"The Matrix Defense" is a legal defense used by some to say they were in a digital world

"The Matrix Defense" is a legal defense used by some to say they were in a digital world

The Matrix defense is the term applied to several legal cases of a defense based on the Matrix films where reality is actually a computer generation—simulism—and that the real world is quite different from what reality is perceived to be.In using this defense, the defendant claims that he committed a crime because he believed he was in the Matrix, and not in the real world. This is a version of the insanity defense and considered a descendant of the Taxi Driver defense of John Hinckley, one of the first defenses based on blurring reality with the movies.[1] Regardless of whether the defendant actually believes that he or she was living inside the Matrix, this defense has been used successfully to put users inside of mental-care facilities instead of prisons: Tonda Lynn Ansley of Hamilton, Ohio, was found not guilty by reason of insanity using this defense after shooting her landlady in the head in July 2002.[2]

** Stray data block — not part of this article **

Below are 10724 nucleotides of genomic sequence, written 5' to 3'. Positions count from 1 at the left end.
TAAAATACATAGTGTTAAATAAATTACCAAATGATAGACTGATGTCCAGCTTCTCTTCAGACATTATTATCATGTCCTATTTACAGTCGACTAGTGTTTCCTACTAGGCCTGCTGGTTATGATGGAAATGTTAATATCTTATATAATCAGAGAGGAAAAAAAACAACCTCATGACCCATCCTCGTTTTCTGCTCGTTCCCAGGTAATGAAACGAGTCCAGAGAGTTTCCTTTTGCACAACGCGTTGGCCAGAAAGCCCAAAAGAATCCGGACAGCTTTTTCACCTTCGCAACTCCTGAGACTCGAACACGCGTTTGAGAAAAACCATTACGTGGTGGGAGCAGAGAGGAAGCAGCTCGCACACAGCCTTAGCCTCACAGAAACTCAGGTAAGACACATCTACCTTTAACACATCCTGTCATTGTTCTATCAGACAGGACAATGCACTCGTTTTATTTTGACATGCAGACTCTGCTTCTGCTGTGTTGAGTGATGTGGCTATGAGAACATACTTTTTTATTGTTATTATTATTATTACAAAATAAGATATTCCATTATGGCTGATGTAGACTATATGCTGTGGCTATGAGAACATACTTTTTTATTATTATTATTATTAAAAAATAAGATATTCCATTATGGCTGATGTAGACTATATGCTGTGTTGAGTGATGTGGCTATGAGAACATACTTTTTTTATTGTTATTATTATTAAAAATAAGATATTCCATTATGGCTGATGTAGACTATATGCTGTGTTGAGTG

Vadim Mieseges of San Francisco offered a "Matrix" explanation to police after chopping up his landlady, and was declared mentally incompetent to stand trial.[2]

Joshua Cooke's lawyers were going to attempt this defense in 2003 in his trial for the murder of his adoptive parents, before he pleaded guilty.[2]

The case of Lee Malvo also included references to The Matrix, mentioned in the writings taken from his jail cell; he reportedly shouted "Free yourself from the Matrix" from his cell after his arrest, and told FBI agents to watch the film if they wanted to understand him.[2][3][4]